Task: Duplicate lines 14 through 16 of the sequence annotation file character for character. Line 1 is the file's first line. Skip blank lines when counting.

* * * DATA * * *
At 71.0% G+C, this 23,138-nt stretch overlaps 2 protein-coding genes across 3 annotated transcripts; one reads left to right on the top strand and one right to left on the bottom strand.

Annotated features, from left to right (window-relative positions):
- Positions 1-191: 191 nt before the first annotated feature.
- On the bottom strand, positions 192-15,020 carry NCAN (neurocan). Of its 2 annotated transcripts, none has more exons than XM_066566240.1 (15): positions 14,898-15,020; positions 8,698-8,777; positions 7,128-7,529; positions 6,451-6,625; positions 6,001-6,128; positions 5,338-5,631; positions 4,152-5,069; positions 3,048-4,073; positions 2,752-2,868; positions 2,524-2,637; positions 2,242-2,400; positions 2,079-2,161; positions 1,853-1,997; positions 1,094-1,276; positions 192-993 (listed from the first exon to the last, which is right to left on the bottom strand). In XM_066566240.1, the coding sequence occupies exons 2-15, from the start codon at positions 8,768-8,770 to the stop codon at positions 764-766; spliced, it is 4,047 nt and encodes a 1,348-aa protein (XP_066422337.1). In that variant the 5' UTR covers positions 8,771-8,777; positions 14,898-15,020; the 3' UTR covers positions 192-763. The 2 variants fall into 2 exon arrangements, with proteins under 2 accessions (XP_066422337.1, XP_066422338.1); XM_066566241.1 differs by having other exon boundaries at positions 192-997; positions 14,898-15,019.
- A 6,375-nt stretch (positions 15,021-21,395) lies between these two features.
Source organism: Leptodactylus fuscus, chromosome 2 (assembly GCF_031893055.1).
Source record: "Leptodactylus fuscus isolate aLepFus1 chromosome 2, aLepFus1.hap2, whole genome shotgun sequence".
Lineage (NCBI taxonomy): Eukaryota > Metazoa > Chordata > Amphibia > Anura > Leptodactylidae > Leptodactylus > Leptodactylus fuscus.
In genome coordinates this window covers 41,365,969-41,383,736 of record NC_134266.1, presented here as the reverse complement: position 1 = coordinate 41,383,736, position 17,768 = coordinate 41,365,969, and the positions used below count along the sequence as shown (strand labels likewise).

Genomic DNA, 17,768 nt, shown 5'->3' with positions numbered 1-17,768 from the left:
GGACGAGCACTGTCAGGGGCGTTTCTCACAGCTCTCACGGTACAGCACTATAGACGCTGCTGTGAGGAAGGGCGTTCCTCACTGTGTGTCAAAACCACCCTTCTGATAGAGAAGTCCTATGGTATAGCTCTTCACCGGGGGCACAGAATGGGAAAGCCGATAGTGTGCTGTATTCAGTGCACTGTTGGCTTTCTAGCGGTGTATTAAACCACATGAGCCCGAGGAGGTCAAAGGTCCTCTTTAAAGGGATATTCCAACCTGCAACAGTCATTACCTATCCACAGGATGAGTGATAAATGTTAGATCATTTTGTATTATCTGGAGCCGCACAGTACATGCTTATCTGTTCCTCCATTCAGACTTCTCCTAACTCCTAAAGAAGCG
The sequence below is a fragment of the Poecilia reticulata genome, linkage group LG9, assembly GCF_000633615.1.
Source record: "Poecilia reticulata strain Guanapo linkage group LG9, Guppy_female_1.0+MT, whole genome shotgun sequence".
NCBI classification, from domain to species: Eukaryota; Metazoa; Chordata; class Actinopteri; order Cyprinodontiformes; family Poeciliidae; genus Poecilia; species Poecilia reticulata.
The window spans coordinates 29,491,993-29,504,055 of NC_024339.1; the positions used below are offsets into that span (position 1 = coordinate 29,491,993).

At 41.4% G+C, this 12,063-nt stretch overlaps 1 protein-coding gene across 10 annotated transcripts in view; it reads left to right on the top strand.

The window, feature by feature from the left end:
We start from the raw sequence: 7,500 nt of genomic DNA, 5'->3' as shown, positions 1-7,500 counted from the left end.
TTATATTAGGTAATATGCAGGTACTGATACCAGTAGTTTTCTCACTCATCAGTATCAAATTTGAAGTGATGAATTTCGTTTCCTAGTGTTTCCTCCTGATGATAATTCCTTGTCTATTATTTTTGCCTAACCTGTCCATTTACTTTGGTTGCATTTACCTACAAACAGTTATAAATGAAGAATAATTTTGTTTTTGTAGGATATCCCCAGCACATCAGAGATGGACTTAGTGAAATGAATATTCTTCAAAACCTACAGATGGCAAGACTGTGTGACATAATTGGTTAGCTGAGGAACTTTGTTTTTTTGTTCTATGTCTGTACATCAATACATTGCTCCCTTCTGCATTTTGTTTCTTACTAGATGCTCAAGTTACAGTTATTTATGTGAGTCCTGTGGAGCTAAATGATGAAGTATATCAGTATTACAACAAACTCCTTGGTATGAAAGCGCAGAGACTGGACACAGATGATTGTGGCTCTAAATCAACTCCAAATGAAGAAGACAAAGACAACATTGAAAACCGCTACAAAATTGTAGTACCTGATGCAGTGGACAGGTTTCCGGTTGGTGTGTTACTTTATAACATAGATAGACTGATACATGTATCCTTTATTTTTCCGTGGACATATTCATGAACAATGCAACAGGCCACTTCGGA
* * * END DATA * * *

NCBI classification, from domain to species: Eukaryota; Metazoa; Chordata; class Actinopteri; order Cyprinodontiformes; family Poeciliidae; genus Poecilia; species Poecilia reticulata.
The window spans coordinates 29,491,993-29,504,055 of NC_024339.1; the positions used below are offsets into that span (position 1 = coordinate 29,491,993).

At 41.4% G+C, this 12,063-nt stretch overlaps 1 protein-coding gene across 10 annotated transcripts in view; it reads left to right on the top strand.